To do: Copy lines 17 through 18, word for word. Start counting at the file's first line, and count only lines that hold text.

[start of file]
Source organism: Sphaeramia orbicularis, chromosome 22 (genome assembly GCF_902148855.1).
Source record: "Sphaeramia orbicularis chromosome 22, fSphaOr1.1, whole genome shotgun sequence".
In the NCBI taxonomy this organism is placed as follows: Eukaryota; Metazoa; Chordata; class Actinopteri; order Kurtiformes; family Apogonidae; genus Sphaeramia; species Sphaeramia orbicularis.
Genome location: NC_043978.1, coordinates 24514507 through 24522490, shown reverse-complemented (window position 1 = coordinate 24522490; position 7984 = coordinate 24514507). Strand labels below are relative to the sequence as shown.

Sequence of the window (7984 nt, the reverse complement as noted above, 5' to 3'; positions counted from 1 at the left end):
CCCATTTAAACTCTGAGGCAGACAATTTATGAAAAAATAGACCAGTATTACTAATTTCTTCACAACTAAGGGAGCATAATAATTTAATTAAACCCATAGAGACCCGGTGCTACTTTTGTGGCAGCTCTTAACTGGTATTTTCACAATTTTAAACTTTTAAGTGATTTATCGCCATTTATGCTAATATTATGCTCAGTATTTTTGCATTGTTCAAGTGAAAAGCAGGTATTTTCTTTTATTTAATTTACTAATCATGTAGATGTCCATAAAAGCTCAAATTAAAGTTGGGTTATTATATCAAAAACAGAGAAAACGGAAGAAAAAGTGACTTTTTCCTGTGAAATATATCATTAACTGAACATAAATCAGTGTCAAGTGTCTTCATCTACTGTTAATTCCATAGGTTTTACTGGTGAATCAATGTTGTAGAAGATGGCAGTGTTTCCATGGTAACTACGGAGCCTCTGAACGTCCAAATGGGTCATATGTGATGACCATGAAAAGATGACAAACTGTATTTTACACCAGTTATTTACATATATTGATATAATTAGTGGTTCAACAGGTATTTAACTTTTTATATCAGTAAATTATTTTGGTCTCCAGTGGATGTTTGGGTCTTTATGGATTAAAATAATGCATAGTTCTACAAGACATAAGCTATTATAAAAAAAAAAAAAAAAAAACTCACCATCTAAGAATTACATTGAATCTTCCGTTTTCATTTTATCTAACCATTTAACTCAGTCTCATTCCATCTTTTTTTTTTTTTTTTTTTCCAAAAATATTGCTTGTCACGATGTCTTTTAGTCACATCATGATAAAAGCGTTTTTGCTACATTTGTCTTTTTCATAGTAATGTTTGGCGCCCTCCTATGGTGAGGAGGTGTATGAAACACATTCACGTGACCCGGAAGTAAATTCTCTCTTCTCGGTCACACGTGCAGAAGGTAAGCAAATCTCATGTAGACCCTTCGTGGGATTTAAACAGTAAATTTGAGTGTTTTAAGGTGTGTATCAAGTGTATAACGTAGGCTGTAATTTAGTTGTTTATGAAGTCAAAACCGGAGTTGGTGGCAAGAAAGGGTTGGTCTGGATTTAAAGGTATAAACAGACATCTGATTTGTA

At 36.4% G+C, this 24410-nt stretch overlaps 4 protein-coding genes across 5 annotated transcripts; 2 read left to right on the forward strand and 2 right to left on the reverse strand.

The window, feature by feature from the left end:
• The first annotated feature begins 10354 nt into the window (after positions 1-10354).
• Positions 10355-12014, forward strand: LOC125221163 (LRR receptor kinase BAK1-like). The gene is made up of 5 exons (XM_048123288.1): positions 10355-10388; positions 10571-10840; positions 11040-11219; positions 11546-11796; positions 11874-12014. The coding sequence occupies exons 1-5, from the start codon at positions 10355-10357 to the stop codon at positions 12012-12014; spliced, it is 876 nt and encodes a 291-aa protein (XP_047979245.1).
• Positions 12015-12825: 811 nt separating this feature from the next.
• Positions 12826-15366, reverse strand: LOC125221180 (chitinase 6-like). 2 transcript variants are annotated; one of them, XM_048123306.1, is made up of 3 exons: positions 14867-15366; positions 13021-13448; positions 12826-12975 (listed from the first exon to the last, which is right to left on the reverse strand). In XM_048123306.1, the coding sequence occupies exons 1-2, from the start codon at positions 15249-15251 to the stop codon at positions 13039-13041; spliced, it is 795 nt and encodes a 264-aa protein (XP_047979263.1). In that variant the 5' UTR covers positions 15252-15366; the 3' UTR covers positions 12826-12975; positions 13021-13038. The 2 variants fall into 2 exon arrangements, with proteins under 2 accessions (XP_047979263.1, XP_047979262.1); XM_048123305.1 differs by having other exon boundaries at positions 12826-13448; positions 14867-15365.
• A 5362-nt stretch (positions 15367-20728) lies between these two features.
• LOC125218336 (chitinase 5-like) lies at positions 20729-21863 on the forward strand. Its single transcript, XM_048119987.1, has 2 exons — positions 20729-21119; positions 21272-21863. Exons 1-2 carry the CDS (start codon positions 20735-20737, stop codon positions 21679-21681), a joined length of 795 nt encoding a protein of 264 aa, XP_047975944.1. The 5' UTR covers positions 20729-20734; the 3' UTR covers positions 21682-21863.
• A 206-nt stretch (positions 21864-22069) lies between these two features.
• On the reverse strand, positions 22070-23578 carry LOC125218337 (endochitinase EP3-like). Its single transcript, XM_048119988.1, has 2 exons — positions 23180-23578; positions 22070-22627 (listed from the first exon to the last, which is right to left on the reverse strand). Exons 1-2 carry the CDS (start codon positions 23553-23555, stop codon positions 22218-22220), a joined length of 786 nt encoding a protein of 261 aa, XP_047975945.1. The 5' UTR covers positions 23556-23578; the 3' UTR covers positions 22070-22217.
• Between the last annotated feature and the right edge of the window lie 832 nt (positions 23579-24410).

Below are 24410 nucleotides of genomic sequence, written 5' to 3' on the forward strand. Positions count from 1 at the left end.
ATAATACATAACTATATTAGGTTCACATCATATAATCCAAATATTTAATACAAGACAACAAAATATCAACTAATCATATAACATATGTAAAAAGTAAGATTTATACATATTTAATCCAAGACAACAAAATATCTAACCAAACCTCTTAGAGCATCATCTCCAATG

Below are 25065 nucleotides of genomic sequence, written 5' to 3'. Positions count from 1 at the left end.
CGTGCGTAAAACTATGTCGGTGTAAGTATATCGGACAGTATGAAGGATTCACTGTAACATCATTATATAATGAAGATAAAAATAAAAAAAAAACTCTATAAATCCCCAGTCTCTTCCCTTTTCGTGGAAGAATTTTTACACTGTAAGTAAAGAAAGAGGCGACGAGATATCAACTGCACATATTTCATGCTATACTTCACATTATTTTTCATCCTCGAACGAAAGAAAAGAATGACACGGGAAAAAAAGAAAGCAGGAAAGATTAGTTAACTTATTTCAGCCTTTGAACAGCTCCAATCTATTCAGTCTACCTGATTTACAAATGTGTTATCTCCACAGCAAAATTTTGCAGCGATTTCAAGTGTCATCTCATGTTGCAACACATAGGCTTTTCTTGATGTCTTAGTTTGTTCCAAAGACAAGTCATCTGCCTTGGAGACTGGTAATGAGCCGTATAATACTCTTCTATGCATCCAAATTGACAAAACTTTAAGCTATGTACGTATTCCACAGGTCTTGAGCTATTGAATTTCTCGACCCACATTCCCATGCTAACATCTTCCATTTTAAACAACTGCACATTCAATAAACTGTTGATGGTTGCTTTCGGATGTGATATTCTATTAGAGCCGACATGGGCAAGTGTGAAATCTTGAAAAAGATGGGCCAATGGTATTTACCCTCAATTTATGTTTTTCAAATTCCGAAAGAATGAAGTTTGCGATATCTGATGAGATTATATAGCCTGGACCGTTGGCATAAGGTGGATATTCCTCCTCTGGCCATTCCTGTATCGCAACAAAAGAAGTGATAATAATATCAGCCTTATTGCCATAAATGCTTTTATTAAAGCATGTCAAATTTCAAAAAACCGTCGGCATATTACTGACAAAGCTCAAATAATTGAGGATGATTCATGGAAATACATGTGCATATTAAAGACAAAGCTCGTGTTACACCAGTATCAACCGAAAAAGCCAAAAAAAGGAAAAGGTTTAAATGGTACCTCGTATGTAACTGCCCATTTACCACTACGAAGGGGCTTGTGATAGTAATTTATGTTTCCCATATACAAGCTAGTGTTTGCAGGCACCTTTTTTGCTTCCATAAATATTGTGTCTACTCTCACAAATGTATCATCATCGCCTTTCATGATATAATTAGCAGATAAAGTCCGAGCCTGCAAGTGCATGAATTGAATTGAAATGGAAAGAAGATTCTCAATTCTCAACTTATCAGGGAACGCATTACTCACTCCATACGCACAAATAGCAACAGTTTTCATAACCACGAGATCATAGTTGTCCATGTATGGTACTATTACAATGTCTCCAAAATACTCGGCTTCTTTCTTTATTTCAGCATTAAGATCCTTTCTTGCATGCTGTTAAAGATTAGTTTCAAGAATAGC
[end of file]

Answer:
• Between the last annotated feature and the right edge of the window lie 832 nt (positions 23579-24410).

Below are 24410 nucleotides of genomic sequence, written 5' to 3' on the forward strand. Positions count from 1 at the left end.